Politics

interrogating black politics and voting in america

October 24, 2018
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I’ve no plans to vote this November. Haven’t even bothered to register.

Feels like too much of a hassle when the outcomes seem analogous, if not predetermined.

To my credit, I live in a state where party primaries drastically determine electoral results. One-party-hegemony is an interesting paradox in a democracy and experience working a series of electoral campaigns in New York City taught me the many ways party politics and primaries can pervert the democratic process. But, I digress.

My political frustrations are not anomalous—many feel the way I do; embittered, fatigued, disillusioned or outright apathetic to the efficacy of the ballot as the most effective tool toward securing our collective emancipation. Black America has had the vote, unobstructed—for more than 50 years. It’s done little to shift the conditions of the most vulnerable among us.

For too long, elected leaders have failed Black constituencies. Still, election cycles remain primetime for exploitation Black suffrage. We’re oft lectured about the critical necessity of our vote.  Every election is a moment of national reckoning. Every ballot fraught with the weight of obligation. And our salvation is always on the other side of Election Day.

The sway of political winds seem to relegate progress for Black bodies to the American imagination. Time and again, we’re expected to trust that incremental gains for the few aren’t an aside and told to press forward and channel our angst into votes.

And we do, in spite of the inequities that persist.

Between 1970 and 2012, the number of Black elected officials rose from fewer than 1,500 to more than 10,000 – culminating with the election of a Black President, twice. Spawned by victories that sought to shift the power paradigm nationally by ensuring full access to political rights for Black Americans, our socio-political evolution has not translated to socio-economic advancement. In fact, it’s had an inverse effect. The wealth gap has deepened post-Civil Rights, while declines in homeownership and incomes have further decimated the Black poor and middle class. This regression has materialized, largely, through the ballot box.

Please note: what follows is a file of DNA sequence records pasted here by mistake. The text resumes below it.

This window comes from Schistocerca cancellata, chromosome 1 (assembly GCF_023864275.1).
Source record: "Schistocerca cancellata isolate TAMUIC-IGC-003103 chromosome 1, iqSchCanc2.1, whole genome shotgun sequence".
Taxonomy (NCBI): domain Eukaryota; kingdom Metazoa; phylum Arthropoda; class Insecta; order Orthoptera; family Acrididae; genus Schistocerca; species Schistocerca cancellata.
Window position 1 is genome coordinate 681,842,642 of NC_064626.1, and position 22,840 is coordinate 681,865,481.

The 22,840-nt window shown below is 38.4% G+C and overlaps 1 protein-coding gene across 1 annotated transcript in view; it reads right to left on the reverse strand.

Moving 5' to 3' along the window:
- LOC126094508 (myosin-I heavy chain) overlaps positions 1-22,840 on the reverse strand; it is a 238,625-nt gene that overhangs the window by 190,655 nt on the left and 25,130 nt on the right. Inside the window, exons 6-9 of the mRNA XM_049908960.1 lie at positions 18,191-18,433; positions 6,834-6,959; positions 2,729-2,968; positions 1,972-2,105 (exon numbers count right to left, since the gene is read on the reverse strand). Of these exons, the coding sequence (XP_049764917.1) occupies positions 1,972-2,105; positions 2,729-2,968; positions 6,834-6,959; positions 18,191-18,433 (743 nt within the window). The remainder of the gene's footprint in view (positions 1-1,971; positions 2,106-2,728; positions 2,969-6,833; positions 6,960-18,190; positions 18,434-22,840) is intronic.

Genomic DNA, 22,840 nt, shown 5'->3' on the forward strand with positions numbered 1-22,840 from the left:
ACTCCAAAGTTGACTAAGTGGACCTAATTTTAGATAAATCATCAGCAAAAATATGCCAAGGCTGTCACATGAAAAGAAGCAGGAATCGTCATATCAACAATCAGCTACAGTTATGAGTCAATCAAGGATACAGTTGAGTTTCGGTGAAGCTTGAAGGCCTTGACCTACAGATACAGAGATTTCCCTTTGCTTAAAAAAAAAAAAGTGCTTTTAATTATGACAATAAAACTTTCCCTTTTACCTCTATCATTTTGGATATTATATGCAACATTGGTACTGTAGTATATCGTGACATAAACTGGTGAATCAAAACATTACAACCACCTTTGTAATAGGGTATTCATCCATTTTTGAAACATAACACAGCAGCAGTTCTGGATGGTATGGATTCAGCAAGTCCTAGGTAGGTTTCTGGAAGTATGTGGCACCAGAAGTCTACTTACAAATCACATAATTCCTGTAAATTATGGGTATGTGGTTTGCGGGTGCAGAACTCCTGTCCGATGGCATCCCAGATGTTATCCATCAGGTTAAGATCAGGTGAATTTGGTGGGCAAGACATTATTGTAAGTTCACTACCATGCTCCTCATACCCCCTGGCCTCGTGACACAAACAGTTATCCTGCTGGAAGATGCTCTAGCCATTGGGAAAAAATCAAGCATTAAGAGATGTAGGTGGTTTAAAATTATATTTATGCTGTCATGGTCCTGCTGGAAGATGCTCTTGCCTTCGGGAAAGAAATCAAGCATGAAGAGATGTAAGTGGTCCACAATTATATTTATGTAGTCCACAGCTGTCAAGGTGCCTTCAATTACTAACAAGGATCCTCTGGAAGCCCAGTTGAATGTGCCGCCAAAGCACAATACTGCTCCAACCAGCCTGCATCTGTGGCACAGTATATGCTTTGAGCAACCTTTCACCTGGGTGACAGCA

The shift in Black political life from the politics of rights to the politics of resources has had diminutive results. Despite a marked rise in Black political participation and electoral representation – our concentrated political power has shifted little by way of public policy. And according to a 2015 study by Nicholas Stephanopoulos of the University of Chicago School of Law, Black Americans continue to fare worse than whites in converting their policy preferences into law. Stephanopoulos notes,

“As support for a policy rises within the black community, the odds of it being achieved actually decline… A proposal with no black support has a 40 percent chance of becoming law, [while] one enjoying unanimous approval has only a 30 percent probability of enactment.”